MechE Colloquium: Discontinuous compression structures: From tensegrity planetary landers to lightweight metamaterials


Event details

Date 28.03.2023 12:0013:00  
Speaker Prof. Julián J. Rimoli, Samueli School of Engineering, University of California, Irvine (UC Irvine)
Location Online
Category Conferences - Seminars
Event Language English
Abstract: The term tensegrity, derived from tensional integrity, refers to a certain class of structural systems composed of bars and strings. Through adequate pre-stressing of their string members, tensegrity structures generally become mechanically stable. Traditional approaches for modeling their behavior assume that (i) bars are perfectly rigid, (ii) cables are linear elastic, and (iii) bars experience pure compression and strings pure tension. In addition, a common design constraint is to assume that the structure would fail whenever any of its bars reaches the corresponding Euler buckling load. In reality, these assumptions tend to break down in the presence of dynamic events. In the first part of this talk, we will introduce a physics-based reduced-order model to study aspects related to the dynamic and nonlinear response of tensegrity-based planetary landers. We will then adopt our model to show how, under dynamic events, buckling of individual members of a tensegrity structure does not necessarily imply structural failure, thus significantly expanding the design space for such vehicles. In the second part of this talk, we will show how lessons learned from our tensegrity planetary lander can be translated into to the development novel metamaterials. We will introduce the first known class-two 3D tensegrity metamaterial, and show that this new topology exhibits unprecedented static and dynamic mechanical properties.

Biography: Julian J. Rimoli is the Henry Samueli Faculty Excellence Professor of Mechanical and Aerospace Engineering at the University of California, Irvine. He obtained his Engineering Diploma in Aeronautics from Universidad Nacional de La Plata in 2001. In 2004 he moved to the United States to pursue graduate studies at Caltech, receiving his M.Sc. and Ph.D. in Aeronautics in 2005 and 2009 respectively. Upon graduation Dr. Rimoli accepted a postdoctoral associate position at the Department of Aeronautics and Astronautics of MIT, where he performed research for over a year and a half. He joined Georgia Tech in 2011, where until recently he was the Pratt & Whitney Professor of Aerospace Engineering. His research interests lie within the broad field of computational mechanics of materials and structures, with special interest in problems involving multiple length and time scales, and in the development of theories and computational techniques for seamlessly bridging them. He is an Associate Fellow of AIAA, and is the recipient of the NSF CAREER Award, the Donald W. Douglas Prize Fellowship, the Ernest E. Sechler Memorial Award in Aeronautics, the James Clerk Maxwell Young Writers Prize, the Lockheed Dean's Award for Excellence in Teaching, the Class of 1940 Teaching Effectiveness Award, and the Goizueta Junior Faculty Professorship.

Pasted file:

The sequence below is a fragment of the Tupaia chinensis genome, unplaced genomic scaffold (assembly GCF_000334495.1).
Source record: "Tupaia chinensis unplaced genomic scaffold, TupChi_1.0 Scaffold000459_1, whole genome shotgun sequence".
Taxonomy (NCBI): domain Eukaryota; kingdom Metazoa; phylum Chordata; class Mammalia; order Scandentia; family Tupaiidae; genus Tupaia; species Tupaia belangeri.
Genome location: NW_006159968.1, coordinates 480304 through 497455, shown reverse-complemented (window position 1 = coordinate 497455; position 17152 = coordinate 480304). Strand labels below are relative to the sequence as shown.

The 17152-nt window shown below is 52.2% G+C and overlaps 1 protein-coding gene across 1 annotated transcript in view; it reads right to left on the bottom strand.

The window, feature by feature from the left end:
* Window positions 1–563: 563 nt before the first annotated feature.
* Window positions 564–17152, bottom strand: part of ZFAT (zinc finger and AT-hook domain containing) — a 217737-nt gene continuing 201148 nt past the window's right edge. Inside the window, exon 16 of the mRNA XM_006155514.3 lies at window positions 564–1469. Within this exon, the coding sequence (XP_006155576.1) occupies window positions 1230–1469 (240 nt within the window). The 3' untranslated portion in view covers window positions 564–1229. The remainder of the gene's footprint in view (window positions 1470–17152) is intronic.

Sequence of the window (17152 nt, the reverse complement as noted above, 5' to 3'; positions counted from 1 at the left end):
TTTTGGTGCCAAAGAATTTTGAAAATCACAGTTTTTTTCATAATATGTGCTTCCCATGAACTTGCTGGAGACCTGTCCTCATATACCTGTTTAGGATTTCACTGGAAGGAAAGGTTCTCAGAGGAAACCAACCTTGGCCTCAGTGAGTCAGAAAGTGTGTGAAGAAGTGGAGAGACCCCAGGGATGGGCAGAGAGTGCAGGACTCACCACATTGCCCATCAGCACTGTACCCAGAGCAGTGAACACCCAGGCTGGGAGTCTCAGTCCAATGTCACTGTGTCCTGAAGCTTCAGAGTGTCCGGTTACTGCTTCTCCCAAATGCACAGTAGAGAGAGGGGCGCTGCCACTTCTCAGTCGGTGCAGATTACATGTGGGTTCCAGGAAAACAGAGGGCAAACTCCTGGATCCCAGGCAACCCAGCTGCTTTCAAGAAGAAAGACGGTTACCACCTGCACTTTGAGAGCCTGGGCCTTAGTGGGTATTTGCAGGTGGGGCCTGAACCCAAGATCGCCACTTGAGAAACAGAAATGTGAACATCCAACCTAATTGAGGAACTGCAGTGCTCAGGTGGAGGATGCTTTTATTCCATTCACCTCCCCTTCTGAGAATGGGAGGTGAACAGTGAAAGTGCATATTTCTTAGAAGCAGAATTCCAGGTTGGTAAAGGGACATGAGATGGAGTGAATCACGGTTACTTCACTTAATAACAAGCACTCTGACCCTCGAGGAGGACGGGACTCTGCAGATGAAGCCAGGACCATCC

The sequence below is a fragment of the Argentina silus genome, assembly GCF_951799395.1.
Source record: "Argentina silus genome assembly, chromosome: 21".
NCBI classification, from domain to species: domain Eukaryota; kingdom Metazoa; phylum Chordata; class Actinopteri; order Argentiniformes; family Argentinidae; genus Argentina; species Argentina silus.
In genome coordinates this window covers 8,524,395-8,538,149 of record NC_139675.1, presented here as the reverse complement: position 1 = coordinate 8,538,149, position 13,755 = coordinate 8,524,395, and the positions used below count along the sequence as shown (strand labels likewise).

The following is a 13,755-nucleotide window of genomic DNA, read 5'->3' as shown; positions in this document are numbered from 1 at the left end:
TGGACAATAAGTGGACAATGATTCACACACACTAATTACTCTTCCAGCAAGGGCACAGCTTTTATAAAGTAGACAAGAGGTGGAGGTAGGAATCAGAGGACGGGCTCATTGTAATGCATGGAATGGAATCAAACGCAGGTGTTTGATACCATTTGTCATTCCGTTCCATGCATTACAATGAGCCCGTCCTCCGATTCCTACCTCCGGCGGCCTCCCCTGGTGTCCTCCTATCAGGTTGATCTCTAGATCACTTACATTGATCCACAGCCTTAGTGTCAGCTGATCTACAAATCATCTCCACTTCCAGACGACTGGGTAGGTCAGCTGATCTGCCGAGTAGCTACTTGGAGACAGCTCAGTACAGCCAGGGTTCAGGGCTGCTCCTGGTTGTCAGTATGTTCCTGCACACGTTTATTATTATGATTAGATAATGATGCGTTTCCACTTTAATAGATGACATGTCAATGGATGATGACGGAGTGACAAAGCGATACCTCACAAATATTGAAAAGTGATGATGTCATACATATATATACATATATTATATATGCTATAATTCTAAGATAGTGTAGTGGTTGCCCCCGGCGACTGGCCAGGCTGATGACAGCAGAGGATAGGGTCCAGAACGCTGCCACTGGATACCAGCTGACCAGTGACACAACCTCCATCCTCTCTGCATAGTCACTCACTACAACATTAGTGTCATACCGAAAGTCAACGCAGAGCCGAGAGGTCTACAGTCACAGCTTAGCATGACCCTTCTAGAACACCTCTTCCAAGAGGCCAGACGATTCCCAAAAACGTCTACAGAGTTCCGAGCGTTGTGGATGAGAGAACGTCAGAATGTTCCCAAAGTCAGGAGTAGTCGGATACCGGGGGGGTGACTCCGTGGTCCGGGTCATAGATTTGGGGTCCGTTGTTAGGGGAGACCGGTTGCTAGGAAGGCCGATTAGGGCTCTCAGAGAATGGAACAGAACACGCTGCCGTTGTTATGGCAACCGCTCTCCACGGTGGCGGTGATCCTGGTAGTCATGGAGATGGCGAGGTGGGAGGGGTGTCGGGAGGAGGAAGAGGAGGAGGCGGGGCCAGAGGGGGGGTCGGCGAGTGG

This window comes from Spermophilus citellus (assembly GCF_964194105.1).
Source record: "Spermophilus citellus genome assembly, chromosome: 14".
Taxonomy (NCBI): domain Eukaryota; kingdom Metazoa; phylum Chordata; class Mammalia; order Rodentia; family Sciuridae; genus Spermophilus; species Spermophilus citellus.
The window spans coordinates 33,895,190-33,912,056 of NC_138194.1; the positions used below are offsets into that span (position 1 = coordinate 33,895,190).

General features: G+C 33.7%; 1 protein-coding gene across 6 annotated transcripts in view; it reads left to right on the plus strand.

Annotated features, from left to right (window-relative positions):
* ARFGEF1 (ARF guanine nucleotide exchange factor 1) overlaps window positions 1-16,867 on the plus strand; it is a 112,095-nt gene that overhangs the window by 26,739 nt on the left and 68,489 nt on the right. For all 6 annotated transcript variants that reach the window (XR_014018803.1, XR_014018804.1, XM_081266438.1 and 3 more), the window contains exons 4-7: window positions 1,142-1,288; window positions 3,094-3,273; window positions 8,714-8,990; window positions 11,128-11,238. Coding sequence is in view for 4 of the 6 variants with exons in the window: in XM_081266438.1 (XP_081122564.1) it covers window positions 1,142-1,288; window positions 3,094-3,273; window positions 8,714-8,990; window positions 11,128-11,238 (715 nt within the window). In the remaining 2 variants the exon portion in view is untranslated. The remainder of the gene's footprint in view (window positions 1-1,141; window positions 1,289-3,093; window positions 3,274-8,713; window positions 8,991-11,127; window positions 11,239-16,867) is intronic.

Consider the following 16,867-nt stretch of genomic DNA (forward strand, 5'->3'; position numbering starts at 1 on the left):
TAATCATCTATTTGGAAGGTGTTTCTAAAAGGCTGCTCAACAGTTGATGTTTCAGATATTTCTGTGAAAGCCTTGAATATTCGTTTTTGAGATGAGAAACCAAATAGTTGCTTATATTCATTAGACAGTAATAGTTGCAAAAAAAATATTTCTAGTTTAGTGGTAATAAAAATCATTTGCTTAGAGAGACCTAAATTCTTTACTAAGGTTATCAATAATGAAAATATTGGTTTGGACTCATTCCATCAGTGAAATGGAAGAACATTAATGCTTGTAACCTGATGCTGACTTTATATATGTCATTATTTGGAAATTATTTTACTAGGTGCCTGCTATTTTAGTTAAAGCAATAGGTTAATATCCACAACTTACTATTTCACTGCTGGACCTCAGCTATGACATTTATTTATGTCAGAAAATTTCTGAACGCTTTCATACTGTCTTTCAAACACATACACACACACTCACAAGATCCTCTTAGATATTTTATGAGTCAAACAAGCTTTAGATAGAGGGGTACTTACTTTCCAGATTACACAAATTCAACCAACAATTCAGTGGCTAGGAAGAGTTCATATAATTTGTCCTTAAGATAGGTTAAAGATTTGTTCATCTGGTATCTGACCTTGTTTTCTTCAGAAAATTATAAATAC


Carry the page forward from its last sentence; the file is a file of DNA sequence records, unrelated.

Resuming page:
Practical information

  • General public
  • Free



MechE Colloquium: Prof. Julian Rimoli University of California Irvine (UC Irvine)